"I saw a few stones in there. And they were small, dirty-looking stones," she said.
She said, at breakfast the following day, either Farrow or Campbell's former agent Carole White had told her the rocks must be diamonds and were probably a gift from Taylor.
Campbell said she gave the stones to a friend, Jeremy Ratcliffe, who at the time was the director of the Nelson Mandela Children's Fund, intending he use them for charity. She said she had called Ratcliffe a year ago to ask what he had done with the stones, and he told her he still had them.
Campbell's comments were the first time Ratcliffe's name had appeared at the trial.
In South Africa, a spokesman for Mandela's charity, Oupa Ngwenya, told reporters later Thursday that the fund did not receive the diamonds, noting it would have been illegal for them to do so. But he also said the fund was unable to locate Ratcliffe, now a trustee for the charity.
It was not clear where Ratcliffe was — there was no response to phone calls to his South African homes in Johannesburg or Plettenberg Bay or to his cell phone.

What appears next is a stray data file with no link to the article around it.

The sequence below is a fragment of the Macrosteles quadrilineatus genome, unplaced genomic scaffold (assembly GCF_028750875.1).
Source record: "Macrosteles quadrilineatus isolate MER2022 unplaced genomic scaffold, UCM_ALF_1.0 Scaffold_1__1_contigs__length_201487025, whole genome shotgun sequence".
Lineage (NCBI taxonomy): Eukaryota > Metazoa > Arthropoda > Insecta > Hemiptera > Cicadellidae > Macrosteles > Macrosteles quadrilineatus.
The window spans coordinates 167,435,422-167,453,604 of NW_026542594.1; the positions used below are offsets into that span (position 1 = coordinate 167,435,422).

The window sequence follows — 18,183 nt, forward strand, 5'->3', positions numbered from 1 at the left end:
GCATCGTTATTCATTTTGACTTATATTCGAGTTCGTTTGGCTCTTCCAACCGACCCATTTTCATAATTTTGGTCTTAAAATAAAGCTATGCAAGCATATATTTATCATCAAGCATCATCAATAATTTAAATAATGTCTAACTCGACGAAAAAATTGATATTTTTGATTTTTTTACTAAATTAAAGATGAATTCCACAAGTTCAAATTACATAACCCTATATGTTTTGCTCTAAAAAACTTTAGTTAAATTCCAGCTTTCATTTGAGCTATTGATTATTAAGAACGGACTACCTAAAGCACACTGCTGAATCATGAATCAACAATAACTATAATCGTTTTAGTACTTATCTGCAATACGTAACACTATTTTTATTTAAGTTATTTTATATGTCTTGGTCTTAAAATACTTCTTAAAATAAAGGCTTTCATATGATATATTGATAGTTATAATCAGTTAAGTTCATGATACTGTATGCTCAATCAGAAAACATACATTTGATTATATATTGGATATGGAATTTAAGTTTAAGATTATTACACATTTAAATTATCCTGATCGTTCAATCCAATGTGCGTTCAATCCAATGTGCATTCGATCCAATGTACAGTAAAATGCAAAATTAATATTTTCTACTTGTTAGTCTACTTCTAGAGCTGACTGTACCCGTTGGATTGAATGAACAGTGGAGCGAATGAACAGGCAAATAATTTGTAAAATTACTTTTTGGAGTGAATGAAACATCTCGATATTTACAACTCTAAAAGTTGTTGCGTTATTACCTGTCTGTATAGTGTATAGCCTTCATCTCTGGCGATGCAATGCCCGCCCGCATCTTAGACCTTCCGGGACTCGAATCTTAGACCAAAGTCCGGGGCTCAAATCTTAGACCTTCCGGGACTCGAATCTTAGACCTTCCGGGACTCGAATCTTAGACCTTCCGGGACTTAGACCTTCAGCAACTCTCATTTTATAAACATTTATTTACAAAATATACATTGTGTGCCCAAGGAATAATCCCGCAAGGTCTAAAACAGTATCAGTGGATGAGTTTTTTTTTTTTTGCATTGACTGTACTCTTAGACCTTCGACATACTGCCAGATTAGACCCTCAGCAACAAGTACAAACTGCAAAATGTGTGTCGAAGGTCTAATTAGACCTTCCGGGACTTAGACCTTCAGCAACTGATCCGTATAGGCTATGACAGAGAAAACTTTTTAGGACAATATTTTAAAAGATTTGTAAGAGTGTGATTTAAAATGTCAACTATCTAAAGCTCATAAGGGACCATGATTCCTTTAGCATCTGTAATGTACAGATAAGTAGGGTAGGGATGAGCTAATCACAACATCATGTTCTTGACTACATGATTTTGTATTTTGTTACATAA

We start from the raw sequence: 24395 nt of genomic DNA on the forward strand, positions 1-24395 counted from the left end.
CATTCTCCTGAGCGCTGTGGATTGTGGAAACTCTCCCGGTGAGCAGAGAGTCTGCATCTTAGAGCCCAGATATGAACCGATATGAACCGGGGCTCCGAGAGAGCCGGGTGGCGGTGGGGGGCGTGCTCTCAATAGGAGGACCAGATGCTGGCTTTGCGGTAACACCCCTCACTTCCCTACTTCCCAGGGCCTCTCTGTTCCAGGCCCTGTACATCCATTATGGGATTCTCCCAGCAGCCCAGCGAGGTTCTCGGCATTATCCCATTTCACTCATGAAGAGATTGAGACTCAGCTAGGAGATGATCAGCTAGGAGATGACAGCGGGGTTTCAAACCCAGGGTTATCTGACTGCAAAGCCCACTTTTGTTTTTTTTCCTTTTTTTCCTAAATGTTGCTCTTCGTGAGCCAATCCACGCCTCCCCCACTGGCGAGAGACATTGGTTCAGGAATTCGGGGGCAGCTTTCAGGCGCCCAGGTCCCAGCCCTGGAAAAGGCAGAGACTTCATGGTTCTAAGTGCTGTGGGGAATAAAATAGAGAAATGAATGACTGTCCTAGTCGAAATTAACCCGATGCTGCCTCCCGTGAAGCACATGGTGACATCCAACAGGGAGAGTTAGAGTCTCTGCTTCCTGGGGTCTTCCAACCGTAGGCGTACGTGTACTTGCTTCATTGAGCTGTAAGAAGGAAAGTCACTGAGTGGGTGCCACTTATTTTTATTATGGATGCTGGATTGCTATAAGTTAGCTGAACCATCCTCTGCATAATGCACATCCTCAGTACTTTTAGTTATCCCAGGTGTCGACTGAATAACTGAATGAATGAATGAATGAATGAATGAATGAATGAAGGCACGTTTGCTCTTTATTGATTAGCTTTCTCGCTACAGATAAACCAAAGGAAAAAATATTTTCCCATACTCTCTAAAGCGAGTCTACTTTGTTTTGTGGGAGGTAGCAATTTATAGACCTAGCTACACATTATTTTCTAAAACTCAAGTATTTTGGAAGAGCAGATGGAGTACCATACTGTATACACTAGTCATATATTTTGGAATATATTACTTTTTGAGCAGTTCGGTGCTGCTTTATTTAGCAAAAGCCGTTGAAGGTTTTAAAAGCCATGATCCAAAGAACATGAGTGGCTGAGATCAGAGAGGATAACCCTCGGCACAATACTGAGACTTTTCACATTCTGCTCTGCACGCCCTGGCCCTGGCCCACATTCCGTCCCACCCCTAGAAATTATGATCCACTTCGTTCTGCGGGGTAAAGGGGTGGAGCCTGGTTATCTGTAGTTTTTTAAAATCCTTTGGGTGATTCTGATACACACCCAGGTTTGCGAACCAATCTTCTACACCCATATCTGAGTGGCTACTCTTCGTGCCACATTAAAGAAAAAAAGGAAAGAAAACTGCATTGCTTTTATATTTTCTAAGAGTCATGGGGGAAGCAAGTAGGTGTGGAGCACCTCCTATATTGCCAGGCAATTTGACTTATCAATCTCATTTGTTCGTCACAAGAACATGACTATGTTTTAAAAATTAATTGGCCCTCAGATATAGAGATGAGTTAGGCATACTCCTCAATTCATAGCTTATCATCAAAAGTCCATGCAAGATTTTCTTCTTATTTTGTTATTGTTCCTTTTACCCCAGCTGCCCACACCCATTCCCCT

Hollis asked Campbell why she had been so reluctant to appear before the war crimes tribunal, and the model said she was afraid to be associated with Taylor.
"This is someone that I read up on the Internet that killed thousands of people supposedly and I don't want my family in any danger in any way," Campbell said.
Taylor's defense attorney, Courtenay Griffiths, angrily objected, saying the line of questioning was "totally irrelevant" to Campbell's testimony.
Campbell had been called to the stand by the prosecution, but she often seemed more comfortable answering questions from Griffiths, the defense attorney. Griffiths got Campbell to testify that some statements about the dinner given to prosecutors by Farrow and White were wrong. He said White has suggested that Campbell was seated next to Taylor at the dinner and flirted with him.
White is enmeshed in a legal dispute with Campbell.
"This is a woman who has a powerful motive to lie about you?" Griffiths asked.
"Correct," Campbell answered, with a slight smile. She said she sat between Mandela, whom she idolizes, and music producer Quincy Jones at the dinner.
Appearing to take great pains to distance herself from former Liberian president, she repeated several times that she couldn't verify that the stones were diamonds or that they came from Taylor.
"They were kind of dirty looking pebbles ... when I'm used to seeing diamonds I'm used to seeing them shiny in a box," she said, smiling. "If someone hadn't said they were diamonds I wouldn't have guessed right away that they were."